[Development] Assistant WebKit/WebEngine support

Edward Welbourne edward.welbourne at qt.io
Fri Jul 5 12:38:40 CEST 2019


Catching up with mail discussions that have happened while I've been
away, so sorry if I've missed some relevant part that covers this
already ...

On 25. Jun 2019, at 23:53, Konrad Rosenbaum <konrad at silmor.de> wrote:
>> Option 6: use plain platform browser to show local files
>> Pros: minimal footprint; assistant can be retired; guaranteed good
>> rendering
>> Cons: you never know which browser the user installs; abandon QCH
>> format; implementing search becomes a horrible mess of JS and other
>> files - requires extensive tool support to generate this - doubtful
>> that it will always work; forget embedded viewers - this would
>> require WebEngine or WebKit again; some users will hate the fact that
>> assistant is missing or at least unsupported
>>

>> Option 7: platform browser plus server process to deliver help via
>> local HTTP
>> Pros: like Option 6, but search becomes easier to implement
>> Cons: like Option 6, except search; someone needs to implement a
>> simple HTTP server (not that hard, but requires some work)

In fact, someone *has* done so, see QTBUG-60105 and the qthttpserver
module, which aims to provide embeddable HTTP serving as a service from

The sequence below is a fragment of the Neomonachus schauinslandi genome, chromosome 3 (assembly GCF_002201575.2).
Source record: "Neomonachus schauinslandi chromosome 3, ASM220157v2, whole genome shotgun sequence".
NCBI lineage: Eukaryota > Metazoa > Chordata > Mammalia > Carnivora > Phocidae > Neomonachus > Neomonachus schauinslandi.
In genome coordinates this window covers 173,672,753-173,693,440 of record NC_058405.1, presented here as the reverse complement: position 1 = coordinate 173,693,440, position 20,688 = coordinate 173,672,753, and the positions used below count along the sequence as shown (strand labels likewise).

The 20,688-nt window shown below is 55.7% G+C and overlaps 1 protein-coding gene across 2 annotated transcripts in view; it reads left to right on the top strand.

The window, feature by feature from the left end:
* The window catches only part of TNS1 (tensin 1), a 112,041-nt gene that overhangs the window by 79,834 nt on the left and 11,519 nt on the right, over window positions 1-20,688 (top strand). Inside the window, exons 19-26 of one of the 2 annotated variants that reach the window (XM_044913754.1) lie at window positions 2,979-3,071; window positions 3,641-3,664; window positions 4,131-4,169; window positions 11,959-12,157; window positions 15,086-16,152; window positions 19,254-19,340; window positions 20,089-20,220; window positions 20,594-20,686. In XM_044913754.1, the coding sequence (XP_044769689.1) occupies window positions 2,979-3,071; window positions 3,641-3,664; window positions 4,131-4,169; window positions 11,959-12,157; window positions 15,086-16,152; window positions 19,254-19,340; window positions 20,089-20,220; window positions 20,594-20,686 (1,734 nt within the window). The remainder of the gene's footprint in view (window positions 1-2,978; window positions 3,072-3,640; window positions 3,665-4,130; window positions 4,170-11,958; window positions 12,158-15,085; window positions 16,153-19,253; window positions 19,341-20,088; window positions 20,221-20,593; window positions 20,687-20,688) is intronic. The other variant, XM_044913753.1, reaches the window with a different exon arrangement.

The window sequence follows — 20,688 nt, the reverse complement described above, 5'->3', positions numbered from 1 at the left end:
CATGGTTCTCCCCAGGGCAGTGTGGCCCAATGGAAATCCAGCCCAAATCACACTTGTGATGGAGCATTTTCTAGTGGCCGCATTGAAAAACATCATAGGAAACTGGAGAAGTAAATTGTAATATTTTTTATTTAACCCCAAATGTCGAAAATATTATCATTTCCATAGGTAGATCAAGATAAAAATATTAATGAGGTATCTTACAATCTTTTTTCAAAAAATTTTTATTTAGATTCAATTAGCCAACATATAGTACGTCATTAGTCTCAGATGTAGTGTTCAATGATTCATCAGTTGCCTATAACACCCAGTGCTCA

within arbitrary Qt apps.

https://bugreports.qt.io/browse/QTBUG-60105

It's a work in progress and I won't promise it's yet ready to fill all
your needs here; but, equally, it's in development and those needs would
probably serve as an excellent test-case to help guide the design of
what we do end up implementing.

>> and a search engine (slightly harder, but solvable)

Eike Ziller (26 June 2019 10:09) replied:
> Also I see usability issues (for 6+7), since we probably cannot
> control where the documentation opens when we request the browser to
> do so.  Opening a new tab/window any time the user presses F1 in Qt
> Creator would be pretty bad.

One solution to that would be for the client (Qt Creator) to open an URL
to a container-page that then opens a web-socket [*] back to the client,
which the client subsequently uses to load pages into the container.
The client would open the container page once, the first time it wants
to display something in the browser, and subsequently use the web socket
to say which pages it wants to open for browsing.

[*] Qt already includes web socket support; and, IIRC, qthttpserver
knows how to serve it.

	Eddy, still recovering from a post-holiday cold.


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